What is disorganised schizophrenia?

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Schizophrenia is a chronic mental condition that affects roughly 1% of the population. No one knows what causes it and there is currently no cure, and although scientists have made, and continue to make great progress in an attempt to understand it, there is still very little that is known about schizophrenia.

Disorganised schizophrenia is just one of several different sub types of schizophrenia that have been identified. It is characterised by disorganised thought processes, erratic behaviour, and incoherent speech, and is sometimes called Hebephrenic schizophrenia, named after Hebe who was the Greek God of Youth. This is because this type of schizophrenia typically develops in young adulthood between the ages of 15 and 25 and also because of the childish and ‘silly’ behaviour that is often displayed by someone with this type of Schizophrenia.

Symptoms of Disorganised Schizophrenia

? Inappropriate giggling, laughing, grimacing or smiling
? Irresponsible and unpredictable behaviour
? Bizarre emotional responses or lack of emotion
? Rambling and incoherent speech
? Behaviour appears to be aimless and have no purpose, goals are abandoned
? Unable to feel pleasure
? Indifference and lack of motivation
? Hallucinations and Delusions may occur but are not the prominent feature of this type of schizophrenia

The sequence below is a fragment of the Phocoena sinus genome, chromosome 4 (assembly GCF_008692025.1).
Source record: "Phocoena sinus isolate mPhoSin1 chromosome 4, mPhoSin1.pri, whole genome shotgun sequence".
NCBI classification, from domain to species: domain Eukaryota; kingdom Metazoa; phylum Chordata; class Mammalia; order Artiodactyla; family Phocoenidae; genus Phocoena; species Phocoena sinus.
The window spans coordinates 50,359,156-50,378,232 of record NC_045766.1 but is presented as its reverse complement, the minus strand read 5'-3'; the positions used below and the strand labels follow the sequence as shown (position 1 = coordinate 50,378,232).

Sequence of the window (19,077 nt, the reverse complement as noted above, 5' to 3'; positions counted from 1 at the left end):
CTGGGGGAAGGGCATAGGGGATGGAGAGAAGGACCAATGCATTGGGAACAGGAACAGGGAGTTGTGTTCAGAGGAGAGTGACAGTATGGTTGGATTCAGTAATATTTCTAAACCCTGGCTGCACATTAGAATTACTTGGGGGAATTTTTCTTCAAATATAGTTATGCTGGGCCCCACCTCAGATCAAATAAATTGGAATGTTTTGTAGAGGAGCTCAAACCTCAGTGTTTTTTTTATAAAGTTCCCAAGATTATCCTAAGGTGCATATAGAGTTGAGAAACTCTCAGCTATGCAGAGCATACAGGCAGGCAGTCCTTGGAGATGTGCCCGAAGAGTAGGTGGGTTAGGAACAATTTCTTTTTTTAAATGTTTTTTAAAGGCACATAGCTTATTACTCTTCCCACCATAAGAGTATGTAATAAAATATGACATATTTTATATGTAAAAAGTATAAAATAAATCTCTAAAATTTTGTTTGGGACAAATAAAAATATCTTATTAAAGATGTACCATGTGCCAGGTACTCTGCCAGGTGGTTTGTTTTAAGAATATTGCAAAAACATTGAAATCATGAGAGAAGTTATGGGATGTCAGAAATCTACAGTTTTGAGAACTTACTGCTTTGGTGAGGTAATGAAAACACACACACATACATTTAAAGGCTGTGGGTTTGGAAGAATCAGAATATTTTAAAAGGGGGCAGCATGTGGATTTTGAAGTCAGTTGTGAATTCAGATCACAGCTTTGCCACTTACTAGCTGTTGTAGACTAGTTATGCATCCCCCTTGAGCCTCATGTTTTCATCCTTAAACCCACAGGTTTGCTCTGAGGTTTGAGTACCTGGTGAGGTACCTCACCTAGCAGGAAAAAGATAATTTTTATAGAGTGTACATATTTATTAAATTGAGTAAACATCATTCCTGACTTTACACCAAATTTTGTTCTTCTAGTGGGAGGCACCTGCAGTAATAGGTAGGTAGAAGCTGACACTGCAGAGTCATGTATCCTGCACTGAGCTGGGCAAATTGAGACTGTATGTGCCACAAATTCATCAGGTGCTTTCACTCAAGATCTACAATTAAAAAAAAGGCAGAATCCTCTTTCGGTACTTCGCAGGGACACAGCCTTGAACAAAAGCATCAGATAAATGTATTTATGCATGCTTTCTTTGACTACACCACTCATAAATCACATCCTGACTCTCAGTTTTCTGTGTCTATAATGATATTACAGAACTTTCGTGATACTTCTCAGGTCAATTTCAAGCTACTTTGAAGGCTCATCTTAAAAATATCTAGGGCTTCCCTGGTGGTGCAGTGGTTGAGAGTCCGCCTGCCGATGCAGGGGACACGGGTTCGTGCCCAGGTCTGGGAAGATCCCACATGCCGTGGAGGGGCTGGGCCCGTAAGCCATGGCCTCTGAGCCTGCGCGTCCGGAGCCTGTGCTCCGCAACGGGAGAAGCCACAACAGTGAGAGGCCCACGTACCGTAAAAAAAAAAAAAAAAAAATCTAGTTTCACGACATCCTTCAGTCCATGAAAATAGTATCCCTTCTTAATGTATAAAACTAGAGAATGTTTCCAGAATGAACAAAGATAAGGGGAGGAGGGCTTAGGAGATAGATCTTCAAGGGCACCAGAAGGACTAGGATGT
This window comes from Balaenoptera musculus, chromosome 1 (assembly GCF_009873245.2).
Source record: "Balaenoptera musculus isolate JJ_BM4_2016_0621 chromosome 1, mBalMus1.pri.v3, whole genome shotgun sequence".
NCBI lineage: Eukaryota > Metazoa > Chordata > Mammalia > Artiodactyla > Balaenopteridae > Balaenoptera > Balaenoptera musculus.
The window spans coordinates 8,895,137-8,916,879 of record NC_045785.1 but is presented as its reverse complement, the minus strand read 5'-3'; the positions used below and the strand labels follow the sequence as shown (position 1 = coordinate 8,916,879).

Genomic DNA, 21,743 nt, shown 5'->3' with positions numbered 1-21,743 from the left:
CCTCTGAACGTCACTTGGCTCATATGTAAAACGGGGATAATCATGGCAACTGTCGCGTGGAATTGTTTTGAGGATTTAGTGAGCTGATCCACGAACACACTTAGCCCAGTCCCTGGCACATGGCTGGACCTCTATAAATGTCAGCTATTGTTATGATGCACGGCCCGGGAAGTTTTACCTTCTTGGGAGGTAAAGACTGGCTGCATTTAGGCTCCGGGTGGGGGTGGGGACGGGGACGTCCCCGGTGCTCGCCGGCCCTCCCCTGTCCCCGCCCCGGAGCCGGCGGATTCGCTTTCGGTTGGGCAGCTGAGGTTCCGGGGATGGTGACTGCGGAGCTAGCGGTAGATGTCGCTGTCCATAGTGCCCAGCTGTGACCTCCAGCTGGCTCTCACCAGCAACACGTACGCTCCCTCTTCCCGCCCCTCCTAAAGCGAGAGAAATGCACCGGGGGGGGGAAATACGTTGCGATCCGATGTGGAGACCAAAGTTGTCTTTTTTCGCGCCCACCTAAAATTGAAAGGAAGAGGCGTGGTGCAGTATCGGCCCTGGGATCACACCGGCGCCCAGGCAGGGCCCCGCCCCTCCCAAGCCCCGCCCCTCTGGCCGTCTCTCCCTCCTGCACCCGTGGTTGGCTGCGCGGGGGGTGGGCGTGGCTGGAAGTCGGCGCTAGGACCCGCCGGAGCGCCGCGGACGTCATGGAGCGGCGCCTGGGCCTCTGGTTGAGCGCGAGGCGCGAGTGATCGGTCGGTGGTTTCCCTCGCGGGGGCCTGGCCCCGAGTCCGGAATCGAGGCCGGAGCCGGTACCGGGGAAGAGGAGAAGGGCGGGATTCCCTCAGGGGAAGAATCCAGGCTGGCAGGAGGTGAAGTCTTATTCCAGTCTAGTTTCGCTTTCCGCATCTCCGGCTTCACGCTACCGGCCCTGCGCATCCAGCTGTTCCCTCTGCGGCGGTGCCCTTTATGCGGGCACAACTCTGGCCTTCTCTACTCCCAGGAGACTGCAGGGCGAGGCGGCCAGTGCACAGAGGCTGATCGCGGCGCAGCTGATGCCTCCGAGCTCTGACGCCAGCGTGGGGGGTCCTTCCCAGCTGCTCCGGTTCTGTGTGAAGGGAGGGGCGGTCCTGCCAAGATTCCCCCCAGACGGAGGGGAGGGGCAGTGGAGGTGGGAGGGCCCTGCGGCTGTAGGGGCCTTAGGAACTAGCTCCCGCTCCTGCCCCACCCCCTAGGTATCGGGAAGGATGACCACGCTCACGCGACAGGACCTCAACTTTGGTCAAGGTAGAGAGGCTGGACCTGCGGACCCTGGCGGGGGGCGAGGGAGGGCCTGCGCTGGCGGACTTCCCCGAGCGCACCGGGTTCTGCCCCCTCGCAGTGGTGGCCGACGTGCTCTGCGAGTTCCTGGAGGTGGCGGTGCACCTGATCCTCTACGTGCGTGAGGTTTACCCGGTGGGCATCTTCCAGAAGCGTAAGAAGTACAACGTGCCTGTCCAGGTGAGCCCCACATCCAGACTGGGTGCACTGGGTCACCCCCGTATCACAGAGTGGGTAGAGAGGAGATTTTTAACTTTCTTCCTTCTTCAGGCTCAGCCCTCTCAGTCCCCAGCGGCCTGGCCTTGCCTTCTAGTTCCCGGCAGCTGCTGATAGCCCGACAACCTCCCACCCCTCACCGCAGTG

These symptoms can overlap with other forms of schizophrenia as well as other completely different mental health conditions so it is important to seek the help of a qualified health professional or psychiatrist who will be able to conduct a full examination of the patient’s physical and mental health in order to rule out any other possible causes and obtain an accurate diagnosis.

Prognosis and Treatment of Disorganised Schizophrenia

As Schizophrenia is a lifelong condition and there is no cure for it, treatment will usually involve medication often combined with some form of psychotherapy or counselling. Although disorganised schizophrenia is thought to have a poor prognosis because of the development of negative symptoms and decline in social functioning, with appropriate treatment and the right support, many people do go on to lead full and satisfying lives.

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